WHEN agreement was reached with consultants on a new contract, after years of tortuous negotiation, it was hailed as the dawn of a new era for the health service.
The aim was to reduce the ratio of private to public patients being treated by consultants, so that public patients would have a better chance of being seen sooner.
Many consultants received a big salary increase but could no longer charge a private fee no matter how many insured patients they treated. Many more received a smaller, but substantial, increase in return for confining the number of private patients they treated to a defined ratio.
Now, according to the HSE itself, as we report today, many consultants are not confining the number of their private patients to the agreed numbers. The HSE says that about 400, or one in four, consultants are in breach of their lucrative contracts by treating too many private patients.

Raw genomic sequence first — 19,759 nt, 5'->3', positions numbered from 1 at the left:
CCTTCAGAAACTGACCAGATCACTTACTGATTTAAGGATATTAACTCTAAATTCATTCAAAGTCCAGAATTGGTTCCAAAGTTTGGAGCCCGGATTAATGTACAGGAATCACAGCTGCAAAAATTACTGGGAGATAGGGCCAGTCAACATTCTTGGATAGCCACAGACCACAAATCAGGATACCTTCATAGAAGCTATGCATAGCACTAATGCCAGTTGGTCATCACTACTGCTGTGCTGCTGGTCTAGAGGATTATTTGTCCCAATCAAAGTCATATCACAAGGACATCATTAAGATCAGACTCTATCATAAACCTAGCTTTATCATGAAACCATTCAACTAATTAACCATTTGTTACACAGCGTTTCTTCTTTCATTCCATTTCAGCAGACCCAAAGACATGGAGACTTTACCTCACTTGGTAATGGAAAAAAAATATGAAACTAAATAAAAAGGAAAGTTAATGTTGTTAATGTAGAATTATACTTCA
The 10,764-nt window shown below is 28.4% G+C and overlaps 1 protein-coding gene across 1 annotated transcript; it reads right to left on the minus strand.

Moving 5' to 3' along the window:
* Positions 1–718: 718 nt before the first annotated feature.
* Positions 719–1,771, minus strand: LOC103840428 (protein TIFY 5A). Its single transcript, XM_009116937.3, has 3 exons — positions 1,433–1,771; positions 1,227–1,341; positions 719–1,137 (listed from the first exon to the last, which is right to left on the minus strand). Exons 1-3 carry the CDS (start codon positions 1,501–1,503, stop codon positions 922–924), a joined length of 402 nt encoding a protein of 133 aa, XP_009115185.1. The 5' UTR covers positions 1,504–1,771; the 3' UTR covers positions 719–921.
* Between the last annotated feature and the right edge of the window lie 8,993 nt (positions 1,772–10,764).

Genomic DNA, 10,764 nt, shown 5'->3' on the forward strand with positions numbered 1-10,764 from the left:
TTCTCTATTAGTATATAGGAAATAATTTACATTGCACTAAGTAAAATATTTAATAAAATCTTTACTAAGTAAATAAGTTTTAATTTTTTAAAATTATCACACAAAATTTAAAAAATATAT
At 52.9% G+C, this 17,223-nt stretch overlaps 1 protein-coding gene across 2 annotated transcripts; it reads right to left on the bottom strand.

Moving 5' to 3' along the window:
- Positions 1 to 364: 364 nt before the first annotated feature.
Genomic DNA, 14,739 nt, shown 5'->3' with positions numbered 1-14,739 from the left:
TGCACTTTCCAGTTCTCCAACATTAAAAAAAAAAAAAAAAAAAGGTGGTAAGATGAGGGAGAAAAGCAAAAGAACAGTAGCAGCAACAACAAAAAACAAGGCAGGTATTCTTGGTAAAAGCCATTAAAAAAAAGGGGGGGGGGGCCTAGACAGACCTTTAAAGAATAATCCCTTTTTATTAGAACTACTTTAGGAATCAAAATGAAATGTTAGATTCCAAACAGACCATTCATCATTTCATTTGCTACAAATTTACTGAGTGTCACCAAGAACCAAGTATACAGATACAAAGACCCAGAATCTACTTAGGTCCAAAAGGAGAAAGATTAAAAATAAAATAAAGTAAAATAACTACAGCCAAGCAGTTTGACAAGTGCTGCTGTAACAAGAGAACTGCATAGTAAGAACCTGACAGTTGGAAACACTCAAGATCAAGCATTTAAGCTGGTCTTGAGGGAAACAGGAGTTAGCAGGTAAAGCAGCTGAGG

For example, unnamed radiology consultants in one region are said to have a private workload of 45pc instead of their contractual limit of 30pc.
Why does this matter?
It undermines the principal aim of the contract, which was to improve the treatment of public patients while reducing the perception of a two-tier health service.
The consultants dispute the HSE figures and, not for the first time, communications breakdown may be a factor here, but the suspicion must be that the new contract is not realising its early promise of a vastly improved service for public patients.